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In the early 70's, network operations began to increase and many companies started using Man-Machine Language (MML), a protocol readable by both humans and machines, to control equipment elements both locally and remotely. In 1984, Bellcore, an equipment manufacturer and research institute for the Regional Bell Operating Companies (RBOCs) and the de facto standards organization throughout the 80's, specified Transaction Language 1 (TL1) as the standard protocol.
Bellcore changed its specification in 1988 to Common Management Interface Protocol (CMIP), another ASCII-based human readable language. However, perhaps because of its perceived complexity, CMIP was never widely implemented and TL1 continues to be the dominant network management protocol.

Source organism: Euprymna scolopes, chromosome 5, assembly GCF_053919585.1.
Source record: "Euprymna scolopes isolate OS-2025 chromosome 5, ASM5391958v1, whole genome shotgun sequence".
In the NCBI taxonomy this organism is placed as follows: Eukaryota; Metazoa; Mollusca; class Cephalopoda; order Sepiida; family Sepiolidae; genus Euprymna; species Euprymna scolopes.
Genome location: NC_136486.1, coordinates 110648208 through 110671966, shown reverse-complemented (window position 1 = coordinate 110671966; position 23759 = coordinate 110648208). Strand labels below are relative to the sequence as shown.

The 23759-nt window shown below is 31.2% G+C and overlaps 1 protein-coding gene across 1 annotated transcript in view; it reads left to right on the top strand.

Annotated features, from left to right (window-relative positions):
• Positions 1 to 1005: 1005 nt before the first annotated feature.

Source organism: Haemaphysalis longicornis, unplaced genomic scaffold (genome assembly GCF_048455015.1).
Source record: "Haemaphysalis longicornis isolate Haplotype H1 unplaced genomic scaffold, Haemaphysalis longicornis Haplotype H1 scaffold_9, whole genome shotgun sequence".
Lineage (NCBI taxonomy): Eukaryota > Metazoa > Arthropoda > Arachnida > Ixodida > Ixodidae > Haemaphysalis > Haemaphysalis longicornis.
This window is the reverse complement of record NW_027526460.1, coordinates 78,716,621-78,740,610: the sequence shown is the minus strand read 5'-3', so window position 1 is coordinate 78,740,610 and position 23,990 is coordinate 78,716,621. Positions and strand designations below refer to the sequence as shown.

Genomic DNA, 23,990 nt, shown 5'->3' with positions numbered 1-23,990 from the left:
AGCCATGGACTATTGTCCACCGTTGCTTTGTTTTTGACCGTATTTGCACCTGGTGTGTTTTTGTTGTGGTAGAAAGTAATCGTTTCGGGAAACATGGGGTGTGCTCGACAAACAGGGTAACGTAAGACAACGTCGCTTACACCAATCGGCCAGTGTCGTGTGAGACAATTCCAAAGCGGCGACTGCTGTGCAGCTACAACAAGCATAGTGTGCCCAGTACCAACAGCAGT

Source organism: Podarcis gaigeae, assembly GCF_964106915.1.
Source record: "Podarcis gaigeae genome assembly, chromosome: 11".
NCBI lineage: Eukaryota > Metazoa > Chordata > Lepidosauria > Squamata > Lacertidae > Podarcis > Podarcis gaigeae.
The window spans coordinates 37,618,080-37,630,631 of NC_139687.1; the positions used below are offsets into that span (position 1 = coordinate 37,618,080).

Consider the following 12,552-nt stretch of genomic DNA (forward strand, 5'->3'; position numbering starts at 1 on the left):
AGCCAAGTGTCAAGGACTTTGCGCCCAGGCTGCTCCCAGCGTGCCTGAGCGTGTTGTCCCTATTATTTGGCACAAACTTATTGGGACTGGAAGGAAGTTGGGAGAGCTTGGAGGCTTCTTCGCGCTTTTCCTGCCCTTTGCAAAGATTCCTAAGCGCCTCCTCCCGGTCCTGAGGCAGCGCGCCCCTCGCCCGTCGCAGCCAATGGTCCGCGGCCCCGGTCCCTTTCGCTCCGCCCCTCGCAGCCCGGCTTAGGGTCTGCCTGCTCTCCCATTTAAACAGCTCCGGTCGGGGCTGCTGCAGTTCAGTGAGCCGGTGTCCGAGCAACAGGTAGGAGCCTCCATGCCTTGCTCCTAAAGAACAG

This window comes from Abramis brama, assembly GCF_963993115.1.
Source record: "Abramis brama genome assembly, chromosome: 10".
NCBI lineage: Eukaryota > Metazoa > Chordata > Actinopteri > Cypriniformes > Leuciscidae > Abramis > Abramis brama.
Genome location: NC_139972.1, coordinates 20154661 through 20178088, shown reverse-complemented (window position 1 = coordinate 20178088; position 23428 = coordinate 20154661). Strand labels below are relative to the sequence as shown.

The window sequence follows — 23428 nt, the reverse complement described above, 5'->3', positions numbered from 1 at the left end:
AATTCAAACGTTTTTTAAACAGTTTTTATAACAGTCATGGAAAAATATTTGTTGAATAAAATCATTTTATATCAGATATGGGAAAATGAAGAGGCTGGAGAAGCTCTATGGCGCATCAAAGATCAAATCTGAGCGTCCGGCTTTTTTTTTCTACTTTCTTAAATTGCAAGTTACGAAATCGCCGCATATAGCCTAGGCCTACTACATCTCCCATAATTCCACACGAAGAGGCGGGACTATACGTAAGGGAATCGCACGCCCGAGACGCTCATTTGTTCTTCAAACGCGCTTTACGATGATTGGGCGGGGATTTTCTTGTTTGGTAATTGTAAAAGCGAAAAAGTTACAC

After divestiture, many new companies began using a variety of protocols within their networks, but TL1 remains arguably the most widely used protocol in North America today.
TL1 is a highly structured management interface that uses a standard command line interface while providing for vendor extensions where appropriate. Messages for fault, configuration, performance, security and testing can all be accommodated by a TL1 interface.
The TL1 protocol is considered a legacy protocol because of its age but is still being used in a variety of new equipment. Mediation of TL1 is increasingly important with different protocols being used in contemporary telemetry monitoring networks.
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An introduction to Monitoring Fundamentals strictly from the perspective of telecom network alarm management.
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